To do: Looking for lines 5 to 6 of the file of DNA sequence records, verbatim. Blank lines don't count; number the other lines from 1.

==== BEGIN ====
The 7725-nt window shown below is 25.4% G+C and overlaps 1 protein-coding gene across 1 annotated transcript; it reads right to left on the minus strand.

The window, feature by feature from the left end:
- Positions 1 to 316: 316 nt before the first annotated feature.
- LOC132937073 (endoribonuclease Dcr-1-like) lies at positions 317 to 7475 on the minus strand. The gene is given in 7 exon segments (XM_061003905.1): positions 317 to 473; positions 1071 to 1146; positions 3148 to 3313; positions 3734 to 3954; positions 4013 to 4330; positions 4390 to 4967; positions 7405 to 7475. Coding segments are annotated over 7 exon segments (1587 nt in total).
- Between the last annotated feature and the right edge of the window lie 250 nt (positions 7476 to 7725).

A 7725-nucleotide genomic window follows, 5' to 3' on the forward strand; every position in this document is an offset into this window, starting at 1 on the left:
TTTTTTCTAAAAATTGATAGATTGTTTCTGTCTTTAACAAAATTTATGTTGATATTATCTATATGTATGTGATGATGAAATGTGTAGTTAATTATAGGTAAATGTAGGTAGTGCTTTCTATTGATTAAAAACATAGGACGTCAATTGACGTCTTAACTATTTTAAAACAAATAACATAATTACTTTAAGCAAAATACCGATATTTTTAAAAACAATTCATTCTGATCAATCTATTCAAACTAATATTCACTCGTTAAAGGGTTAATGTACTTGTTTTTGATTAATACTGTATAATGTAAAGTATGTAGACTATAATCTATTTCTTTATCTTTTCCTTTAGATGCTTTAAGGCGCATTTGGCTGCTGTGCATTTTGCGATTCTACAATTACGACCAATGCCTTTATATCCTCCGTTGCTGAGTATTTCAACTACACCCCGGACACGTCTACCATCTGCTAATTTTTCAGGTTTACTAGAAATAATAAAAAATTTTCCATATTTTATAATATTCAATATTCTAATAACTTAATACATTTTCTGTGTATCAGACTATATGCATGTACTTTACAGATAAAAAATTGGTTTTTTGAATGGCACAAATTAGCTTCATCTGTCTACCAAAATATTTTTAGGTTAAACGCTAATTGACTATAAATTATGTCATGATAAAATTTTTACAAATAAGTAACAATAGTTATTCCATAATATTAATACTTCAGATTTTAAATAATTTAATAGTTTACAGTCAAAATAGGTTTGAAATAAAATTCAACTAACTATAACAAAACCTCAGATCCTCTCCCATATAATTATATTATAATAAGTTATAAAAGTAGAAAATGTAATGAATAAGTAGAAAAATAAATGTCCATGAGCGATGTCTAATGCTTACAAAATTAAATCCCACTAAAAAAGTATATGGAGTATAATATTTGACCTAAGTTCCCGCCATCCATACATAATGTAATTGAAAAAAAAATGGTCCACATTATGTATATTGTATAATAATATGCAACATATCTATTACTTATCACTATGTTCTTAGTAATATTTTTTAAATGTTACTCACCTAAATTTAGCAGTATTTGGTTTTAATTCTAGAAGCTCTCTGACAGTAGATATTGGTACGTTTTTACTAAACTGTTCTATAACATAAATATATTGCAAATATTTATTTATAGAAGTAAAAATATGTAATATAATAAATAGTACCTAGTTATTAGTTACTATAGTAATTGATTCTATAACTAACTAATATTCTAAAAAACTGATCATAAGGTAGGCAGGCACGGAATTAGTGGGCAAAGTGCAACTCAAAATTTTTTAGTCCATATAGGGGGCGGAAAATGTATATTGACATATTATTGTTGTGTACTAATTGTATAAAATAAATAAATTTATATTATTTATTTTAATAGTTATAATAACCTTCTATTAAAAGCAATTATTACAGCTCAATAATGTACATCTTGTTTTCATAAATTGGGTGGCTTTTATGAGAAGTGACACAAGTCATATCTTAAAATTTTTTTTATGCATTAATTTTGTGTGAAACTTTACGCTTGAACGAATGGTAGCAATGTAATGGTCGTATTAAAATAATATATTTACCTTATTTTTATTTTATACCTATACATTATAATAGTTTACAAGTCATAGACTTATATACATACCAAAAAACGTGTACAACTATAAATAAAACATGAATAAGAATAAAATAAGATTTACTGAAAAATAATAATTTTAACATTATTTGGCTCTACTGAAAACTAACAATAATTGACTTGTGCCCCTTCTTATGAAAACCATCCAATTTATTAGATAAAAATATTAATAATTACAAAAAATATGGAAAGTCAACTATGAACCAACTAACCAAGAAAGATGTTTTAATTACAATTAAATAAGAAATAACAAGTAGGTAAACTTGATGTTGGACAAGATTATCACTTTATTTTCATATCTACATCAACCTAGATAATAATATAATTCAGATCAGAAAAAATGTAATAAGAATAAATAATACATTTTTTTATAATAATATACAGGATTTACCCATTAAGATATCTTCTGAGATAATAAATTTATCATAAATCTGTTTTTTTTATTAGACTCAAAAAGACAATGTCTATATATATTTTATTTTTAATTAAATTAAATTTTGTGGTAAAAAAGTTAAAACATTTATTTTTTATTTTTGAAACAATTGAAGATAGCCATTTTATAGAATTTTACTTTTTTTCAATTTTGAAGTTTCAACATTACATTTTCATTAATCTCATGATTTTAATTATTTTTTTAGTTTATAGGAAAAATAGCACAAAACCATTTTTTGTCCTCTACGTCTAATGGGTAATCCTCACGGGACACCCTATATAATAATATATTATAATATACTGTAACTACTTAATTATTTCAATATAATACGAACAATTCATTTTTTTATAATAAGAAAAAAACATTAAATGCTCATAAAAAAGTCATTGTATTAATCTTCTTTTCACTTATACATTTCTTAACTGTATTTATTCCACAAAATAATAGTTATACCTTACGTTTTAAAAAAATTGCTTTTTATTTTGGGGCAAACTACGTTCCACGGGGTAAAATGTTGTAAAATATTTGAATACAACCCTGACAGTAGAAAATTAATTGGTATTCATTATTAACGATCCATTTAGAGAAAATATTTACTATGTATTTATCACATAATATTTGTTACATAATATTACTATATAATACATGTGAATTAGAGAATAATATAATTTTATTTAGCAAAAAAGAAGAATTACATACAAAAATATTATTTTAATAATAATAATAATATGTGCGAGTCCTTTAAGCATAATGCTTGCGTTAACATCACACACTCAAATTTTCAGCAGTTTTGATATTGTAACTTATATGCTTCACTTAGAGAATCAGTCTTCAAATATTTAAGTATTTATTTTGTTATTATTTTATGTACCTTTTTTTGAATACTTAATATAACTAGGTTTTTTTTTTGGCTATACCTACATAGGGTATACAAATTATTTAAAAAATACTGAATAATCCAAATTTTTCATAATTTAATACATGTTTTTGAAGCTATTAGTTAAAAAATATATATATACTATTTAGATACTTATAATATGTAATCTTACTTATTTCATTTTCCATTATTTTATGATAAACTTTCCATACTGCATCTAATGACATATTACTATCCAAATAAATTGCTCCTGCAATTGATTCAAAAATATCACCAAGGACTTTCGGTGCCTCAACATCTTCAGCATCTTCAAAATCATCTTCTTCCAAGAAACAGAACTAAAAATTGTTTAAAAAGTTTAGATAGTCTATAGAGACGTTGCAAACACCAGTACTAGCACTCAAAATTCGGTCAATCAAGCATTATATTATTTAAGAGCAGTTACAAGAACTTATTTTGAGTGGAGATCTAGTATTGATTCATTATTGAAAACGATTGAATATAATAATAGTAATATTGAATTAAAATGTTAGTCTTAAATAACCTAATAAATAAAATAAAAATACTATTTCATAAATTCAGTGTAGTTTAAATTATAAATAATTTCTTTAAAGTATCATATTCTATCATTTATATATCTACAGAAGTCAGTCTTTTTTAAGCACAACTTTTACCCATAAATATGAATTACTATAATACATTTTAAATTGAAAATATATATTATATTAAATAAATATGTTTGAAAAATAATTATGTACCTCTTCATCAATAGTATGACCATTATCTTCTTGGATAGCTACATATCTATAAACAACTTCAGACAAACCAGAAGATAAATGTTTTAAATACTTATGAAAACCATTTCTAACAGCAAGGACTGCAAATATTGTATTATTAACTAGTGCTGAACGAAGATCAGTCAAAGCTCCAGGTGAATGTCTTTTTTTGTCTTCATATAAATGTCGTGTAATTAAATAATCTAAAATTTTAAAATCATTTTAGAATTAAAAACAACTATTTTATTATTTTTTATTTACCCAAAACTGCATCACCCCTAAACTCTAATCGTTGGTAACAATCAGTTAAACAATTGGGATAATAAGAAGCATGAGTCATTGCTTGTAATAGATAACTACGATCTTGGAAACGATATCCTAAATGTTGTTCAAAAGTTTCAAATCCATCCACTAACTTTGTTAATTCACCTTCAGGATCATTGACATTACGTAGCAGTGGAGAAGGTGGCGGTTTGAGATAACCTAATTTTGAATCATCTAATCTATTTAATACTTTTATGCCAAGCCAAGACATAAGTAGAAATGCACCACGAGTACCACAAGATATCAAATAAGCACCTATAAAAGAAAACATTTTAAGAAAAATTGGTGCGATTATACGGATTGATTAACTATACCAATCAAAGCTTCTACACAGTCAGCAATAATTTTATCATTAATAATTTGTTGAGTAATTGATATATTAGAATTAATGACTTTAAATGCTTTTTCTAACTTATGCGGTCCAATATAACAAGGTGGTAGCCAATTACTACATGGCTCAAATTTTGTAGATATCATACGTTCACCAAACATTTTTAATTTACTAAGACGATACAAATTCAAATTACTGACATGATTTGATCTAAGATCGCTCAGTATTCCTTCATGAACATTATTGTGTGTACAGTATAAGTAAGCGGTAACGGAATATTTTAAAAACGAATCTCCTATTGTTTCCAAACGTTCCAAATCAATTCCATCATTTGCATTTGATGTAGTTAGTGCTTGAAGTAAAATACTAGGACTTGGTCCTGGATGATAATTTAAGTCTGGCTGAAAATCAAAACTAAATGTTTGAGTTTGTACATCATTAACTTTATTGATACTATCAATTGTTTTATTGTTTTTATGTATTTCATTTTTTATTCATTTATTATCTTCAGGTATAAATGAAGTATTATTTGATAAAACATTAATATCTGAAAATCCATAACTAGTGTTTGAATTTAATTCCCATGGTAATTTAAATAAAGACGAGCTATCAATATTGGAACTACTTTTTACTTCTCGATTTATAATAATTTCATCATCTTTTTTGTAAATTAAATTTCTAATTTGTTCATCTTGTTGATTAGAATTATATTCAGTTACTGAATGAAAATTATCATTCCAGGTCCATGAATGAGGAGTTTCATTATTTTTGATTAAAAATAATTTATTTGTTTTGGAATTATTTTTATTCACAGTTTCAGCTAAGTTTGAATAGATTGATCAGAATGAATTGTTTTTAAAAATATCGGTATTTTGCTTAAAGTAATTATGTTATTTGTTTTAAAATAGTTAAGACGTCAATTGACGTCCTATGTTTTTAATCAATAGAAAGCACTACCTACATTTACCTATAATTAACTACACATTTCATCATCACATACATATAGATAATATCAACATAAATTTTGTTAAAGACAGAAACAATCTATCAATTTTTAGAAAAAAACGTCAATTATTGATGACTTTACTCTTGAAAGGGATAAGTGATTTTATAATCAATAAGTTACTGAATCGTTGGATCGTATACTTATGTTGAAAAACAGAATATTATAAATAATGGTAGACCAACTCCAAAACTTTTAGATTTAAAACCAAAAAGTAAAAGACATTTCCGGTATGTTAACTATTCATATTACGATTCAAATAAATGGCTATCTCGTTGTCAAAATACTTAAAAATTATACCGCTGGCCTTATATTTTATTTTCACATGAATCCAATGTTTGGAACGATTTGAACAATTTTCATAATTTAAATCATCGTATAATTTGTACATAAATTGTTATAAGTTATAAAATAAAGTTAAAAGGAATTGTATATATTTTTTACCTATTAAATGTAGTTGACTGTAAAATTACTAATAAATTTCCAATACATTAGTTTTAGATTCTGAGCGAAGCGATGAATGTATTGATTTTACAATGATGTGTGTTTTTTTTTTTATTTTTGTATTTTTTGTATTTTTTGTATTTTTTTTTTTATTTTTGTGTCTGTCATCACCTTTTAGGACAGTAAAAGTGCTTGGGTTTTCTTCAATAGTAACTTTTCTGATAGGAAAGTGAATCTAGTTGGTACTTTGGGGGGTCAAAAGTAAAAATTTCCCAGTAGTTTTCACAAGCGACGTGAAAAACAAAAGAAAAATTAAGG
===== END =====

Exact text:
- Between the last annotated feature and the right edge of the window lie 250 nt (positions 7476 to 7725).

A 7725-nucleotide genomic window follows, 5' to 3' on the forward strand; every position in this document is an offset into this window, starting at 1 on the left: